Amazon’s FreeTime Unlimited service charges a monthly fee for access to book, game and educational apps, movies and TV shows. Disney, DC Comics, Nickelodeon and the team behind Sesame Street are also among the publishers that have allowed their content to be included.

The product is focused at children aged between three and eight and will promote content depending on their gender and age.

It costs about £3 per month per child, although there is a discount for members of the Amazon Prime programme.

Amazon claims Kindle Fire HD and Paperwhite sales are profitless

October 15, 2012 By: Dr Search Principal Consultant at the Search Clinic Category: Amazon, Apple, Customer Service, EReaders, Google, Tablets, Technology Companies, Uncategorized

Amazon has claimed that it will not make a profit from sales of its latest Kindle tablet and e-reader devices.Amazon claims Kindle Fire HD and Paperwhite sales are profitlessThis is in strong contrast to the strategy of the best selling tablet maker Apple.

The comments as Amazon launches its new Paperwhite e-reader and an associated book lending scheme in the UK, Germany and France.

The latest e-ink powered device features a built in light that will help the firm compete against Barnes & Noble’s Nook Glowlight and Kobo’s Glo, which offer a similar feature.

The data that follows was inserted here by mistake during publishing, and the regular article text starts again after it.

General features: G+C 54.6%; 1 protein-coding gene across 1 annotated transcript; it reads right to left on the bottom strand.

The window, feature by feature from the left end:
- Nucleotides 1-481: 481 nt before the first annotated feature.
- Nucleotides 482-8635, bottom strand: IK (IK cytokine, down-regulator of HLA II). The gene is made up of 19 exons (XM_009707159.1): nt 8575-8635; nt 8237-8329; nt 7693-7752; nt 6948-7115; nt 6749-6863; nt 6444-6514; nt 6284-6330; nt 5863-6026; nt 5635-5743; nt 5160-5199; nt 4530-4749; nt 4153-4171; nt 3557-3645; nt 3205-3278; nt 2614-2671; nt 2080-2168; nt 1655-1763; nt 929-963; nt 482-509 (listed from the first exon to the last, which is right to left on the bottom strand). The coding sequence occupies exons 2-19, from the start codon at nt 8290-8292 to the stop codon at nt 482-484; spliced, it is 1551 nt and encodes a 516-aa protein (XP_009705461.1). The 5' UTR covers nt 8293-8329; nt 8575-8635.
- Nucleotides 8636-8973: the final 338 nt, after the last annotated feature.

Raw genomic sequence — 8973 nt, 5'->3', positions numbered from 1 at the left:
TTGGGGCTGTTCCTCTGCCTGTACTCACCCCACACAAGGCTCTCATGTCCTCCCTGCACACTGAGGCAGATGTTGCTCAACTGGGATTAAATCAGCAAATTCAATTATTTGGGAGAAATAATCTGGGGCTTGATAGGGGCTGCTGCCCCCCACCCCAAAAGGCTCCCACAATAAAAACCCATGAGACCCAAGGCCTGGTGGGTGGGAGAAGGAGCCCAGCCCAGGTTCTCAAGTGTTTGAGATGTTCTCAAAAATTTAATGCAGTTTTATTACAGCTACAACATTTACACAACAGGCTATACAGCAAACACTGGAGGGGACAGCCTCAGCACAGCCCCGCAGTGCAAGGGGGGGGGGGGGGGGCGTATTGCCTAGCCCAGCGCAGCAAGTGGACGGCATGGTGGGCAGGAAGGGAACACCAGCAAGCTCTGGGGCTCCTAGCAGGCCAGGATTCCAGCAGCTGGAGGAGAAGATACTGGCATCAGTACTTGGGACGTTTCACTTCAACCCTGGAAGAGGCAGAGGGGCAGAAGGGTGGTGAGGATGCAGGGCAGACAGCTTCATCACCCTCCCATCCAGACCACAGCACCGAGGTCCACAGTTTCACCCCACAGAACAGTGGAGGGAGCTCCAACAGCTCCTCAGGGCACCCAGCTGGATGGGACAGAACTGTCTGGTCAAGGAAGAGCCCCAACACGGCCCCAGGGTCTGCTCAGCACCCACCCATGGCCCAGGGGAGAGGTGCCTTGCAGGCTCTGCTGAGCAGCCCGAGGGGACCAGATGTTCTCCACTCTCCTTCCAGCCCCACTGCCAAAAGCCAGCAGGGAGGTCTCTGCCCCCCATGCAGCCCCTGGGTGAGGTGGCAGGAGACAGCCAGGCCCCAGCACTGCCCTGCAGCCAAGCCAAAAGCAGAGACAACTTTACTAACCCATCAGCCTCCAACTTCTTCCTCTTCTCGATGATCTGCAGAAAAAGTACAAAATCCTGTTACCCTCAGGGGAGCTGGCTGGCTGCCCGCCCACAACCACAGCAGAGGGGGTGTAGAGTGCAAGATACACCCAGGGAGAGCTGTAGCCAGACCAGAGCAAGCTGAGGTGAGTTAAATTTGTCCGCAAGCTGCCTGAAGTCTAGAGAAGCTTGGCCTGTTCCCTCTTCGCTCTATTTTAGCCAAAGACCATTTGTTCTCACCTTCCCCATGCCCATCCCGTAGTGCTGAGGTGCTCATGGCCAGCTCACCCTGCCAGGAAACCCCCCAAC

Amazon is seeking to distinguish its line-up by offering a subscription package that includes access to the Kindle Owners’ Lending Library.

The service offers users the ability to borrow up to one book a month from a selection of titles including well known authors – such as JK Rowling – and writers who have published their works through Amazon’s own publishing system.

The UK service will include more than 200,000 ebooks at launch.

While other e-readers lack a matching facility, if they support the ePub format their owners can still borrow ebooks from their local library if it supports the OverDrive system.

Deliveries of Amazon’s Kindle Paperwhite will begin in Europe on 25 October, coinciding with the release of its 7 inch Kindle Fire HD tablets.

Android tablet makers also rely on hardware sales. While Google provides their system software for free, the search company keeps a cut of app and digital media sales made via its Google Play marketplace.

Amazon is also attempting to use its hardware to stimulate sales of other physical products sold via its store.

Access to its Lending Library facility will be tied to a £49 annual subscription to its Amazon Prime service.  The offer includes rapid delivery, at no additional cost, of products from its warehouses.

Although this adds to the firm’s shipping costs, evidence from the US suggests that subscribers end up spending more on its site and are less likely to compare prices with rival retailers.